These empathetic responses aren’t only limited to poking and hugging, nor is Octobo limited to 0-2 year olds. This smart toy also caters to older toddlers, even those in the 5-7 year range, who tend to favor learning through narrative-driven playtime. This smart plush toy’s Underwater Adventure Storykit and Great Letter Search Storykit use an engaging combination of virtual app, physical storybook, and narrative adventure to present lessons about shapes, patterns, and colors. And because these storykits feature tokens—your young one will be asked to put the correct tokens into Octobo’s bag to receive a positive response—younger toddlers will still find this game a great way to develop their fine motor skills. While certain children’s television channels might attempt to integrate many of these educational features into their programming, they simply can’t offer the physical, interactive, and robust responsive components available with this interactive plush toy.

 

 

 

And finally, we can’t forget to mention one Octobo feature that will put those parents most weary about screen at ease. The Parent Portal of the Octobo App allows you to set a time limit on how much time your kid can spend playing with this interactive plush toy, meaning thatyou’re the boss when it comes totheirscreen time consumption. This is one of the best educational apps for kids because it allows you to easily follow the guidelines set by American Academy of Pediatrics mentioned above.

 

Now, we understand that you might be wondering about how this feature makes Octobo unique when compared against any other television. Don’t pretty much all TVs allow parents to set child timers? Yes, but this smart toy has an operating system that mimics health social relationships—it gives your child areason for ending playtime that they can understand! Instead of just switching off and leaving your toddler metaphorically scratching their head as to why playtime ended, this interactive plush toy tells your child, “I’m feeling tired and need to rest now. Let’s play again later.” What better way for a parent to teach their child to honor the wishes of others than by having their toy reinforce this lesson at the end of every play date! Even some of the best learning toys for toddlers lack this kind of lifelike, educational depth.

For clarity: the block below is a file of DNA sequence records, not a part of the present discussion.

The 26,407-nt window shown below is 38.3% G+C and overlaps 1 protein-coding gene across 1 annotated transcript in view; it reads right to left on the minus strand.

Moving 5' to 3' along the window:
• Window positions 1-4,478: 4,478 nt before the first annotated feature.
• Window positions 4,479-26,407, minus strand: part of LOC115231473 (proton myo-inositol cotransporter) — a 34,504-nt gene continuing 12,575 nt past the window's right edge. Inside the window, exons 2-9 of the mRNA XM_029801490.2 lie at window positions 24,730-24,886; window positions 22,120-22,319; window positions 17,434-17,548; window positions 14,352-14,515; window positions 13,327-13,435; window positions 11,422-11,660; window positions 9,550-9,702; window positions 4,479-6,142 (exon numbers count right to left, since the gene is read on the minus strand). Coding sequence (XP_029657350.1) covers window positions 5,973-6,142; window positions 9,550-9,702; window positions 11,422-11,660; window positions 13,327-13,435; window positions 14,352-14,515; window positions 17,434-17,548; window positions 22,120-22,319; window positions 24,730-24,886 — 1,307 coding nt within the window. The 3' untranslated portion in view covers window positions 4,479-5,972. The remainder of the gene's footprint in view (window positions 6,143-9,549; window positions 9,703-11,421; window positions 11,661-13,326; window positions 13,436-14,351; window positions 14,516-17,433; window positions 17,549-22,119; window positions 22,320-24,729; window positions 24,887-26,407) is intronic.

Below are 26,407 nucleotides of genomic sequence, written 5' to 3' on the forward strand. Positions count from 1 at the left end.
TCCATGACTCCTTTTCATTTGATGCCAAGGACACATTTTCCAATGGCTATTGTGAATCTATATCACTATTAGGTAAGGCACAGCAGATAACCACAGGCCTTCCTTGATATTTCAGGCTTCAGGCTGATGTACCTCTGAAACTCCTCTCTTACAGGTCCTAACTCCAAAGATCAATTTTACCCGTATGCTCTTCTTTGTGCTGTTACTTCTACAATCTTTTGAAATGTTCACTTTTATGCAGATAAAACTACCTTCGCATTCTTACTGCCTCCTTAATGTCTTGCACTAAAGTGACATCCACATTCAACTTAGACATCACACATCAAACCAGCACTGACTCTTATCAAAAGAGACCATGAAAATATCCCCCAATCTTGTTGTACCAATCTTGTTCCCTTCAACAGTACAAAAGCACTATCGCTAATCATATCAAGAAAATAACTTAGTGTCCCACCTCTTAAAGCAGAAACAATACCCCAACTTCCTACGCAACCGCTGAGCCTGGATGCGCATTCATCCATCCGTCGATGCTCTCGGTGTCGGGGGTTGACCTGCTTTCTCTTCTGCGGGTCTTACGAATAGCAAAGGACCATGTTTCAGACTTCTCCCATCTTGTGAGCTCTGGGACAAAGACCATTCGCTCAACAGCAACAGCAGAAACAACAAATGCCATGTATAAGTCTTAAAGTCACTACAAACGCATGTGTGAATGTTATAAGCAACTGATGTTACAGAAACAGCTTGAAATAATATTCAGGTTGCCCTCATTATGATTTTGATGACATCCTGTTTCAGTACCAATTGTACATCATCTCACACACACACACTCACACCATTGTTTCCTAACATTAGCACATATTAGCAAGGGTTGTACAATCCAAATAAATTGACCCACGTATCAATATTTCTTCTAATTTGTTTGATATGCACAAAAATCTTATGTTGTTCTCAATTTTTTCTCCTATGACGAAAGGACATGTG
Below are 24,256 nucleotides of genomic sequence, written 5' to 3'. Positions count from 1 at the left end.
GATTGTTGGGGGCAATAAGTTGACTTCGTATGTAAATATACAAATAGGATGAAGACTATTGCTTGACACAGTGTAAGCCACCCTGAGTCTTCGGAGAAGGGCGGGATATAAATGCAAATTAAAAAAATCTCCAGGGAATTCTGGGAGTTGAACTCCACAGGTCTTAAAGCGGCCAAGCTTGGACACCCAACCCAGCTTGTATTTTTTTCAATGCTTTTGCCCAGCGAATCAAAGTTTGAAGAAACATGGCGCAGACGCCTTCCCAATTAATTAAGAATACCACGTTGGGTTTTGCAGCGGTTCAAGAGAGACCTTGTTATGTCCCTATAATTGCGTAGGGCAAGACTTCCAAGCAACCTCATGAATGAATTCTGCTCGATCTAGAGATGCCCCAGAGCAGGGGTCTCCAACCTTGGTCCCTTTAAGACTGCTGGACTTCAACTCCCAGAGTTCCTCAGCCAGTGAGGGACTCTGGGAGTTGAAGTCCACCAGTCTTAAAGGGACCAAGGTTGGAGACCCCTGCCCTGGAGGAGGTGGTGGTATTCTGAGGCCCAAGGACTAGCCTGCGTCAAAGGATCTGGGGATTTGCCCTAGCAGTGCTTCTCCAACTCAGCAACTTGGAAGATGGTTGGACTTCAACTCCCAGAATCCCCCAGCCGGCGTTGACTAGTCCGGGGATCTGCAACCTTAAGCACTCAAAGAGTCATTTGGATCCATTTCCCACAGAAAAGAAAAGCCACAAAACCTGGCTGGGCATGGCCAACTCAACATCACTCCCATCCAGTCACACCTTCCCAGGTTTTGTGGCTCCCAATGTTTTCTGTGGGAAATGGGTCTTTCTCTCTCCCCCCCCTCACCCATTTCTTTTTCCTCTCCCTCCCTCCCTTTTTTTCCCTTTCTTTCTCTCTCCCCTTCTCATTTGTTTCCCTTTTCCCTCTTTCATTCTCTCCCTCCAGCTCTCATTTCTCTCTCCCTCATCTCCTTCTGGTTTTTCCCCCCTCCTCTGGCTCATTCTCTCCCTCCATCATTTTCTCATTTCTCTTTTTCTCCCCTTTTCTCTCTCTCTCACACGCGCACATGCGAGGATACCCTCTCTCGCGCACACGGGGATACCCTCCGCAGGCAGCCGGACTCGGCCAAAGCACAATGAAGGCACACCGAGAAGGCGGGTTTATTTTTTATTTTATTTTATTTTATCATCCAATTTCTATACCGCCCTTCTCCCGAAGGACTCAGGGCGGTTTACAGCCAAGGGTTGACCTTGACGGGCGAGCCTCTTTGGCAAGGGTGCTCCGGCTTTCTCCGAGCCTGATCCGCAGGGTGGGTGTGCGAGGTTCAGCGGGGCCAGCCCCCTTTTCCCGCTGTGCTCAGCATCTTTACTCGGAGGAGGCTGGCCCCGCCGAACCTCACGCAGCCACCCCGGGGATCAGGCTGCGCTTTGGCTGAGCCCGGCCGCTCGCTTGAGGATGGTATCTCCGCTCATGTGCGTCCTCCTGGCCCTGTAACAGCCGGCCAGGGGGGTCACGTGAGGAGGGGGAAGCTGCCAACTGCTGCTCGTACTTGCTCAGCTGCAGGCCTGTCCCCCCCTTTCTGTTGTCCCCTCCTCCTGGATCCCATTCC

So have no fear! Octobo was a smart toy designed by parents like you, parents deeply concerned about the negative effects of screen time, but also deeply optimistic about the possibilities new technology can offer in the way of helping toddlers develop their skills in the proper manner without recourse to traditional toys and games. Because this octopus toy is both an interactive plush toy and a smart toy, it bypasses the dangers of passive electronic consumption for children and instead uses technology to everyone’s advantage.

 

 

 

 

Octobo truly is one of the best learning toys for toddlers, and its attendant app is one of the best educational apps for kids too. Pre-order Octobo now and see for yourself!